The date of the 1st putting up of the eye roller relief is uncertain but it's safe to say that a mask similar to the present one has already been gracing the assembly hall in 17th century.
Kastorbrunnen at the forecourt of St. Kastor's basilica is a rather quaint testimony of the French Revolutionary Wars and the eventful history of the town. As an effect of the above mentioned war Koblenz was the capital of the French Département "Rhin et Moselle". And the town's prefect, Jules Doazan, decided to built a monument commemorating Napoleon's Russian campaign of 1812. Paradoxically enough the monument was built BEFORE the campaign commenced and in retrospect it proved very much precipitate! Napoleon's troops suffered a disastrous defeat in Russia. And after the decisive Battle of the Nations near Leipzig in 1813 Russian troops took over the former French territories, including Koblenz. The new city commandant of Koblenz happened to be French-born but on Russian duty and he proved a wry sense of humour as he "completed" the monument's original inscription. Now at Kastorbrunnen you can read:
""A Napoleon le Grand"" "An MDCCCXII Memorable par la Campagne contre les Russes sous la Prefecture de Jules Doazan"
(To Napoleon the Great - an 1812 monument commemorating the campaign against the Russians under the prefecture of Jules Doazan)
"Vu et approuvé par nous Commandant Russe de la Ville de Coblentz/ le 1er janvier 1814"
(Seen and approved by us, the Russian commandant of the city of Coblentz/ 1st of January 1814)
Deutsches Eck (German Corner) lies on a spit of land at the point where the Mosel flows into the Rhein. The name originates from the Knights of the Teutonic Order (Deutscher Orden) who settled and established their 1st centre here in 1216. Following banking-up of the promontory at the end of the 19th century, a monument to Emperor Wilhelm I was built here, commemorating the victory of 1871. The construction took from 1883 to 1897. The project was proposed a few weeks after the Emperor's death and a call for donations brought in 80,000 Mark from the Republic. It was Emperor Wilhelm II who decided on the final location of the monument; the parliament of the provinces had originally chosen the Drachenfels rock overlooking Königswinter. A total of 6 million gold Mark was spent on the project. Overall the monument was 37 metres high, the 14 metres equestrian statue of the Emperor was cast from 35,000 kg of copper ingots. The Emperor's gaze faced down rive, the horse's tail towards the arch-enemy: France. ;) After standing here for 48 years the monument was destroyed in World War II, on March 16 1945. Horse and rider tipped over to the right to hang head-down from the base of the monument. Then the statue simply disappeared, creating a great sensation! Until today no-one knows who was behind this "kidnapping", or why and how they did it!! The monument was initially redesigned without the statue by mounting the coats of arms of Germany's federal states along the semicircular South Wall. But in 1987 a Koblenz publisher made an impressive offer: he said he would finance a copy of the original statue and give it to the city of Koblenz as a present. And on September 2nd 1993, Europe's biggest floating crane lifted the faithful 61.5-ton bronze copy of the equestrian statue of Emperor Wilhelm I onto its restored pedestal.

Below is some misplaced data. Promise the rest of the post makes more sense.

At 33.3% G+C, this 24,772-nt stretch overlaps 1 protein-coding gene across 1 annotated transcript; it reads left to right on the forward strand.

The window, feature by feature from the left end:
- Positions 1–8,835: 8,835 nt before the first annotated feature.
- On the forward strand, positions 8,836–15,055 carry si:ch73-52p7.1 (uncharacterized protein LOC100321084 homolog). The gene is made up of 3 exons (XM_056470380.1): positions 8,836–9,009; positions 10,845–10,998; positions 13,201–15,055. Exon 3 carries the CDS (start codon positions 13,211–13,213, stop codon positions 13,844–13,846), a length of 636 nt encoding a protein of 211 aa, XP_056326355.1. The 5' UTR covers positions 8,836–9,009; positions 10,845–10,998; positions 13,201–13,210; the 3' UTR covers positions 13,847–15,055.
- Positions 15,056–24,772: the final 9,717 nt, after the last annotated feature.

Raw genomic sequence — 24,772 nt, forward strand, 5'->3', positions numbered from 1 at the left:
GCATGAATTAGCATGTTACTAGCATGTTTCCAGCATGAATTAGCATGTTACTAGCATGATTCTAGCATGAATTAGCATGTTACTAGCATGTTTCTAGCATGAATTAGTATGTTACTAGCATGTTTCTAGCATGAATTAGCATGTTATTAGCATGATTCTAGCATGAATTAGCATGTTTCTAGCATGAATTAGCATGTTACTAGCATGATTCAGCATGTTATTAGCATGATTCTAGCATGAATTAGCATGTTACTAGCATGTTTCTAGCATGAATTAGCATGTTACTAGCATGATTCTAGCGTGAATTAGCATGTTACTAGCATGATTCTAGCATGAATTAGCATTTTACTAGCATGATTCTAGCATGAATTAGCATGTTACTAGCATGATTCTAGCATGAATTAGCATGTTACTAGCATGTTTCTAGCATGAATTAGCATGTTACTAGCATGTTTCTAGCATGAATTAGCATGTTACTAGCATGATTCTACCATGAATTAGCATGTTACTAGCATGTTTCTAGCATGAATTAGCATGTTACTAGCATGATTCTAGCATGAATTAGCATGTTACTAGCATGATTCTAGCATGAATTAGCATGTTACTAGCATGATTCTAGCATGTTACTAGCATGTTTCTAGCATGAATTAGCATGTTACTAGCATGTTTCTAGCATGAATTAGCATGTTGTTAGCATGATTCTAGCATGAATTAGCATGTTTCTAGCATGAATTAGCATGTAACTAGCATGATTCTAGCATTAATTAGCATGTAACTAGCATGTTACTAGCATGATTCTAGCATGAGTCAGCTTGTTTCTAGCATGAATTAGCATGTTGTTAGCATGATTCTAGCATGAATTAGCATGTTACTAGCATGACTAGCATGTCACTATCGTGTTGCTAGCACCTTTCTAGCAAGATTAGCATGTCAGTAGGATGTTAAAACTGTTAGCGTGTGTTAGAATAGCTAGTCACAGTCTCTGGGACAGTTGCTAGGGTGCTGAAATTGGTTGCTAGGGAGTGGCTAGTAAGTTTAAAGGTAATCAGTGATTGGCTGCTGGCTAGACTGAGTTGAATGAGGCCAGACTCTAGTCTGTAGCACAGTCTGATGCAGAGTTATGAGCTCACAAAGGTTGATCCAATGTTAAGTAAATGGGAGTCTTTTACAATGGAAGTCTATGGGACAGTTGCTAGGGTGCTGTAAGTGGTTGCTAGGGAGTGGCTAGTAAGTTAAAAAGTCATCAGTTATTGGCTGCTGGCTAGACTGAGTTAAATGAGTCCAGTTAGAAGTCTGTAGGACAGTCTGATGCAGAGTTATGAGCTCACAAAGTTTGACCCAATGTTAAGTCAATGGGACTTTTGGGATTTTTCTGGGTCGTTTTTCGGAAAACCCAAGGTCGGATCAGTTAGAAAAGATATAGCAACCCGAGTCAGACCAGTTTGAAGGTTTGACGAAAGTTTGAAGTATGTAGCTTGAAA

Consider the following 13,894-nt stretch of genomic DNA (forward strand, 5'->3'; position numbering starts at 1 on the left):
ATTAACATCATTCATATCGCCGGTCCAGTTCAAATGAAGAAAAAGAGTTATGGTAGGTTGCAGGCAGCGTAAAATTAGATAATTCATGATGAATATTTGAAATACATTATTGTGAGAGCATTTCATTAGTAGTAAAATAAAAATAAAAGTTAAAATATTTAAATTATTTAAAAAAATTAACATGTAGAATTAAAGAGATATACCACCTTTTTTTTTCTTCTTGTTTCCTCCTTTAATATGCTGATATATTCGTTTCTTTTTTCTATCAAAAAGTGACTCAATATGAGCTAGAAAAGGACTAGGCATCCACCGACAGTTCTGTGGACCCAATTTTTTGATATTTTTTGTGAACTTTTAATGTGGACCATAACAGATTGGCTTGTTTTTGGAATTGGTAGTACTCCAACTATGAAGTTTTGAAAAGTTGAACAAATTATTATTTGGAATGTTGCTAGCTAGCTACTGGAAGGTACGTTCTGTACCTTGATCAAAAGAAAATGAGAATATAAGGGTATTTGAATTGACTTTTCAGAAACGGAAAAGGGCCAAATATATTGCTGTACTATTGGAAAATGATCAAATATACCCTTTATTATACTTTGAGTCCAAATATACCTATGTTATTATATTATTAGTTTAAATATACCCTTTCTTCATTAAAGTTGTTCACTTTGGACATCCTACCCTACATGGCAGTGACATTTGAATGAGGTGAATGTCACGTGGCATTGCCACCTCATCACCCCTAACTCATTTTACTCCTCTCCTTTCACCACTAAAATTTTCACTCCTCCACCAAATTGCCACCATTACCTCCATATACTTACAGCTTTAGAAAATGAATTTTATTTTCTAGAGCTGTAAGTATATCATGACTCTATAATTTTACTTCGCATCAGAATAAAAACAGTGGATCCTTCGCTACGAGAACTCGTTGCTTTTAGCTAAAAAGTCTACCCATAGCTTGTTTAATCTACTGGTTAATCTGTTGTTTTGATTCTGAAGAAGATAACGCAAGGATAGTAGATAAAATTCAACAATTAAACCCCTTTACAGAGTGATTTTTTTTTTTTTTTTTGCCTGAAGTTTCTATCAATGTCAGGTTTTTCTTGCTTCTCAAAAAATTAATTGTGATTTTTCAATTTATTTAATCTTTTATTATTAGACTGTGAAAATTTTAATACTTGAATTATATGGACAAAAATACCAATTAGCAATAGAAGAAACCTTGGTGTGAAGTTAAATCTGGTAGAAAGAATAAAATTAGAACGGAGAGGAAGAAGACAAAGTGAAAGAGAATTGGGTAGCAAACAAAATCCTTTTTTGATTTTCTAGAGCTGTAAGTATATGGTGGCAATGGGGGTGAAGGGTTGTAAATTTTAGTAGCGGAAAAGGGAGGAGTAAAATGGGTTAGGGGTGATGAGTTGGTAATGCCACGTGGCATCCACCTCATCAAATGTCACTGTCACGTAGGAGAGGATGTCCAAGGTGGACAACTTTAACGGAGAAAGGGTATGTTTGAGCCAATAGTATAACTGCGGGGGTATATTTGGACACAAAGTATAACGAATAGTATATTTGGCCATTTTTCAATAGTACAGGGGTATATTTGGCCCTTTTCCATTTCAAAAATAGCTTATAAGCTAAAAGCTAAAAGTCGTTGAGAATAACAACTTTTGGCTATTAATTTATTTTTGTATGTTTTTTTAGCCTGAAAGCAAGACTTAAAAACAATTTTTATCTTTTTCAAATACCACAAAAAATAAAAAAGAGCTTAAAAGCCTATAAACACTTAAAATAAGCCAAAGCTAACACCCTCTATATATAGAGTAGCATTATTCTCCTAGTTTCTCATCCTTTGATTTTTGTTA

Koblenz is a good place to start Rhine river cruise. There are a lot castels between Koblenz and Bingen. The whole trip on a DB cruise, will start 9am at Koblenz to 3:30pm at Bingen without getting off in the middle. then if you stay over Koblenz, you can either take train back or take boat back for extra few dollars (buy a return ticket for about 28 eruo). I took boat back, got a chance to take some night shots of castels, but did spend most of the day on boat.